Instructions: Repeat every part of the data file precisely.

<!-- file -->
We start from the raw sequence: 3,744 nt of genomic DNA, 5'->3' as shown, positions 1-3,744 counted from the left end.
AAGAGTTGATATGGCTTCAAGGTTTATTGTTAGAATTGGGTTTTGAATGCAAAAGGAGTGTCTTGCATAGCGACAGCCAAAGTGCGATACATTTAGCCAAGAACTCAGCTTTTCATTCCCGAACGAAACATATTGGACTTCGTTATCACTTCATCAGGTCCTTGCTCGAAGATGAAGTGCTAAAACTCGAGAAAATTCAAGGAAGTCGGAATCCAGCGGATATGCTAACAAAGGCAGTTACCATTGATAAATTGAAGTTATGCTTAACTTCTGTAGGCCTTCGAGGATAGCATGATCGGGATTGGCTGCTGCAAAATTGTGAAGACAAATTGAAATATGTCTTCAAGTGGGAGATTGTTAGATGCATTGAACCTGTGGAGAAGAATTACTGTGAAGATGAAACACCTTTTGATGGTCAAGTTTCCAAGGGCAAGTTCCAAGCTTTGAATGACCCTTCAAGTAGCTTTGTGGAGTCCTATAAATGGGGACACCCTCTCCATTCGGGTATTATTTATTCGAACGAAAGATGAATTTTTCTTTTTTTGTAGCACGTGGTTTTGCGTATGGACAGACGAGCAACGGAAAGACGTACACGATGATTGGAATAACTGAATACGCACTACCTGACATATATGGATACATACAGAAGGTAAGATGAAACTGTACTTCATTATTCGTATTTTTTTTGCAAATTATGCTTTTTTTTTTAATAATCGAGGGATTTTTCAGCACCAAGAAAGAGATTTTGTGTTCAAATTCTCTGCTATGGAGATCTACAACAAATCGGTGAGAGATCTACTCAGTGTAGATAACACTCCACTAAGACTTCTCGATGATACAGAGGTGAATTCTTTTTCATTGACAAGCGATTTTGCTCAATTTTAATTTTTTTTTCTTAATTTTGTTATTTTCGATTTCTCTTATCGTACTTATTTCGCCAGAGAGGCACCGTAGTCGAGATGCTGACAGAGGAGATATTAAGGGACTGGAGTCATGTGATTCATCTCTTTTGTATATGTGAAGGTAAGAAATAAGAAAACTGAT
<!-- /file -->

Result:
We start from the raw sequence: 3,744 nt of genomic DNA, 5'->3' as shown, positions 1-3,744 counted from the left end.
AAGAGTTGATATGGCTTCAAGGTTTATTGTTAGAATTGGGTTTTGAATGCAAAAGGAGTGTCTTGCATAGCGACAGCCAAAGTGCGATACATTTAGCCAAGAACTCAGCTTTTCATTCCCGAACGAAACATATTGGACTTCGTTATCACTTCATCAGGTCCTTGCTCGAAGATGAAGTGCTAAAACTCGAGAAAATTCAAGGAAGTCGGAATCCAGCGGATATGCTAACAAAGGCAGTTACCATTGATAAATTGAAGTTATGCTTAACTTCTGTAGGCCTTCGAGGATAGCATGATCGGGATTGGCTGCTGCAAAATTGTGAAGACAAATTGAAATATGTCTTCAAGTGGGAGATTGTTAGATGCATTGAACCTGTGGAGAAGAATTACTGTGAAGATGAAACACCTTTTGATGGTCAAGTTTCCAAGGGCAAGTTCCAAGCTTTGAATGACCCTTCAAGTAGCTTTGTGGAGTCCTATAAATGGGGACACCCTCTCCATTCGGGTATTATTTATTCGAACGAAAGATGAATTTTTCTTTTTTTGTAGCACGTGGTTTTGCGTATGGACAGACGAGCAACGGAAAGACGTACACGATGATTGGAATAACTGAATACGCACTACCTGACATATATGGATACATACAGAAGGTAAGATGAAACTGTACTTCATTATTCGTATTTTTTTTGCAAATTATGCTTTTTTTTTTAATAATCGAGGGATTTTTCAGCACCAAGAAAGAGATTTTGTGTTCAAATTCTCTGCTATGGAGATCTACAACAAATCGGTGAGAGATCTACTCAGTGTAGATAACACTCCACTAAGACTTCTCGATGATACAGAGGTGAATTCTTTTTCATTGACAAGCGATTTTGCTCAATTTTAATTTTTTTTTCTTAATTTTGTTATTTTCGATTTCTCTTATCGTACTTATTTCGCCAGAGAGGCACCGTAGTCGAGATGCTGACAGAGGAGATATTAAGGGACTGGAGTCATGTGATTCATCTCTTTTGTATATGTGAAGGTAAGAAATAAGAAAACTGAT